How do I  encourage interactions and collaborations in the online learning environment? 

How do I  encourage interactions and collaborations in the online learning environment? 

Thereis some overlap between ‘how to encourage active learning’ and ‘how to encourage interactions and collaborations’ as many of the activities suggested in active learning involve collaboration and peer to peer learning. This section, however, will focus on how you can motivate, and support, students undertaking these activities and will provide some additional information on how to encourage interactions.


Code of Conduct

What you can do

One way to support student interaction and to enable students to understand exactly what is expected of them, is to set out clear expectations of engagement and guidance on acceptable behaviour. You could consider setting this as an early activity or an icebreaker, by asking students to generate and agree a code of conduct.

Alternatively, we have provided a tried and tested example Code of Conduct from the School of Psychology, which you may want to use.

How to do it

Example Code of Conduct for interactions from the School of Psychology.

Synchronous Quiz

What you can do

If you are planning on using tutor-led synchronous sessions, consider adding in short quizzes using Ombea. Quick questions, asked following every 2 or 3 slides, can be used as a tool to allow students to answer multiple choice questions and for responses to be displayed on-screen. An element of competition can be introduced by arranging students into groups and having a leader board that shows which groups achieve the highest score.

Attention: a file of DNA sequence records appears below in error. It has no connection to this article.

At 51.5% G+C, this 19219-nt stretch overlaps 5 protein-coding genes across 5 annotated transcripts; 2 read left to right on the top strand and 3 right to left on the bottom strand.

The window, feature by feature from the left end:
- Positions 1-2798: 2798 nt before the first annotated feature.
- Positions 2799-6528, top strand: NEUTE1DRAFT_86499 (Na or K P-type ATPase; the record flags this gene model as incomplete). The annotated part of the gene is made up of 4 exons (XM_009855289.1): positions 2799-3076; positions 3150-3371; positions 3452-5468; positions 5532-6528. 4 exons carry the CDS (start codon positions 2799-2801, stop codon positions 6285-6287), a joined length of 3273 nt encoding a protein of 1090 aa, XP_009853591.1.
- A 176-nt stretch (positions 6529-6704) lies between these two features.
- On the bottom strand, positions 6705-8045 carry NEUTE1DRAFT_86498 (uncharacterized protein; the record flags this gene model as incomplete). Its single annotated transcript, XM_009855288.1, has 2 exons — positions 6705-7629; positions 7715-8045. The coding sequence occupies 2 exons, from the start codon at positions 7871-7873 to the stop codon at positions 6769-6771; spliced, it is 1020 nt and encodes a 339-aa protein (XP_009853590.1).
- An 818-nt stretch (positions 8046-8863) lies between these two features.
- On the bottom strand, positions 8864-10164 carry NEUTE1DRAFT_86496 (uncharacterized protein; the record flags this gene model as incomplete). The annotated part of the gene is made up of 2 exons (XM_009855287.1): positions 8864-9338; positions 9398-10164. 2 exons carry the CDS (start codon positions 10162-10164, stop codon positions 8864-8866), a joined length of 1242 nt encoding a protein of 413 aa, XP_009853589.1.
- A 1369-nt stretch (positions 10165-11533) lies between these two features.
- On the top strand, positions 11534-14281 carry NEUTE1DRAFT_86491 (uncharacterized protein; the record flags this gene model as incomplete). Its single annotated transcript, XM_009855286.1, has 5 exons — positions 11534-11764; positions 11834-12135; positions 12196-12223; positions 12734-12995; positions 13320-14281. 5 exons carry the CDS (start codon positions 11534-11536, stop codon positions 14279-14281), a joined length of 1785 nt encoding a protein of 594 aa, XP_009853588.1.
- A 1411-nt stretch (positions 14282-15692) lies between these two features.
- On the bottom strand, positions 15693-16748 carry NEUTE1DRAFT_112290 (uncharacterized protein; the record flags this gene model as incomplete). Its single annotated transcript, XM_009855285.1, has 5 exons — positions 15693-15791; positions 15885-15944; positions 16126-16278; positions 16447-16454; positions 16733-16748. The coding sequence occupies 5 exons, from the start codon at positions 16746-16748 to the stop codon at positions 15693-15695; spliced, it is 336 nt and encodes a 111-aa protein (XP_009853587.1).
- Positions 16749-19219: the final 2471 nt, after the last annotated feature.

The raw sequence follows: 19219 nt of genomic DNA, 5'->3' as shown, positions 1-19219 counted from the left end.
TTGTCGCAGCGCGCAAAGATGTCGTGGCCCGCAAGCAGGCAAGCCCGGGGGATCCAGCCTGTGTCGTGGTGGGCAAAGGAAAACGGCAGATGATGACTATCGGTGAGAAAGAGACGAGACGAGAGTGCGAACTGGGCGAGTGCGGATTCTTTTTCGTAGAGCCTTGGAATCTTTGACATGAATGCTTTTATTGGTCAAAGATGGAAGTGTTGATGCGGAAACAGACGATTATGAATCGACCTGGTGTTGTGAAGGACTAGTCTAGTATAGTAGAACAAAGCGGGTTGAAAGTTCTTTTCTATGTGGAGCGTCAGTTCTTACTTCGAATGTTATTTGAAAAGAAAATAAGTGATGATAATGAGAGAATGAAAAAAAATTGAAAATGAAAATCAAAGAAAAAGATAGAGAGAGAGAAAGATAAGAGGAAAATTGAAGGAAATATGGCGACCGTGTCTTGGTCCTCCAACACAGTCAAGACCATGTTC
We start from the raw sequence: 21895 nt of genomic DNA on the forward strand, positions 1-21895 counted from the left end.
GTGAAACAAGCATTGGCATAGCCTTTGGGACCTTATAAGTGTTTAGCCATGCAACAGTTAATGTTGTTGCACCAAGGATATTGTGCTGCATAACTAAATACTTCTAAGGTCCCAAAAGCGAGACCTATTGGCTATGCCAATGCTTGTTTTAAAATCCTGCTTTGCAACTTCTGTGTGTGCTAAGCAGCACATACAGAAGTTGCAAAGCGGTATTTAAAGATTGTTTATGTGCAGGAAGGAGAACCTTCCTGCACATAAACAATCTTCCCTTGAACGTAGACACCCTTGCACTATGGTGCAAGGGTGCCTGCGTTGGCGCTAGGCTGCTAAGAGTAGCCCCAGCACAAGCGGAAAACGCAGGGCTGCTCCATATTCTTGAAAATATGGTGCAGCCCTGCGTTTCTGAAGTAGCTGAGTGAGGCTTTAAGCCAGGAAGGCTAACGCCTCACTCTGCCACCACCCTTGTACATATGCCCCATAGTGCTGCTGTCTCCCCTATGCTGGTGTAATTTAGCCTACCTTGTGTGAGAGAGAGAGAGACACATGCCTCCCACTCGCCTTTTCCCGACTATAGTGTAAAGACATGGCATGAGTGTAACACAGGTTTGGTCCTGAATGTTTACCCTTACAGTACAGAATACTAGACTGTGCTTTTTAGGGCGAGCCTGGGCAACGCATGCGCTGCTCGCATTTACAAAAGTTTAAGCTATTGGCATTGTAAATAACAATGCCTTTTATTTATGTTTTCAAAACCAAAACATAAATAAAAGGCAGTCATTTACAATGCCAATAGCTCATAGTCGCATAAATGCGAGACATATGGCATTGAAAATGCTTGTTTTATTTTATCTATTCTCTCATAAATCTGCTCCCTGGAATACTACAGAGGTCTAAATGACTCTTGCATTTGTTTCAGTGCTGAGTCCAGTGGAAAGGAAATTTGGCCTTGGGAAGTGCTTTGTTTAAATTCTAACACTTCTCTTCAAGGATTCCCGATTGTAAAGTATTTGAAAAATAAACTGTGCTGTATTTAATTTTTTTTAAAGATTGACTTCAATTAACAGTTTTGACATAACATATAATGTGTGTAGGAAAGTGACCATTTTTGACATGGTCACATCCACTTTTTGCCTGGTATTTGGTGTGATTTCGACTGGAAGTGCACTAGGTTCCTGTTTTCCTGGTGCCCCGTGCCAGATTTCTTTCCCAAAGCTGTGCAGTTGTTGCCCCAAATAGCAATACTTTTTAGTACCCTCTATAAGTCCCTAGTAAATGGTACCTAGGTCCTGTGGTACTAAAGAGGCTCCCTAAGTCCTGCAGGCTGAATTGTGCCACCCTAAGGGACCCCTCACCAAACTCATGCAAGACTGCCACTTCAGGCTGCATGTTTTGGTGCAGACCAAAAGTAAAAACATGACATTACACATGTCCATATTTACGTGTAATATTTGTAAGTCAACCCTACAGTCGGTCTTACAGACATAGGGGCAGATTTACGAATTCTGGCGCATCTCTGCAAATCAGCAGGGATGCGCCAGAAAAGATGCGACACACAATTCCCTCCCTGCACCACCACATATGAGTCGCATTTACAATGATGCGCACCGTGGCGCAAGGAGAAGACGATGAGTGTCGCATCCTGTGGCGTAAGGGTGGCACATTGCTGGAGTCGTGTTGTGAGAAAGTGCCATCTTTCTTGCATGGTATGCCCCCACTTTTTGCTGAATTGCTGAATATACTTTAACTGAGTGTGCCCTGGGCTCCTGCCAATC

Don’t try to ’lecture' in Collaborate, instead include frequent opportunities for participation – ask questions, use polls, encourage discussion and make use of break out rooms.

Things to consider

As this works with a synchronous session you should consider recording the session using Panopto, for those who can’t attend at the timetable slot. Encourage those watching the recording to play along and attempt each question, comparing their score to overall the class scores.

Keeping Students Engaged

What you can do

We are all likely to have experienced being in an online conference or call and being distracted by a second screen, mobile or tablet. When teaching online, it should be expected that there will be distractions competing for students’ attention. Therefore, it is important, not only to seek to hold students’ attention, but to have ways to get their attention back when we lose it. This is particularly true if we are using video to present. Although you may have worked hard to break you lecture down into mini podcasts, it might not be enough to ensure student engagement. On-campus, staff use body movements, facial expressions, arm waving and movement around the room all for the purpose of keeping student engaged. While online, many of these options have been removed, there are a few easy things you can do to help.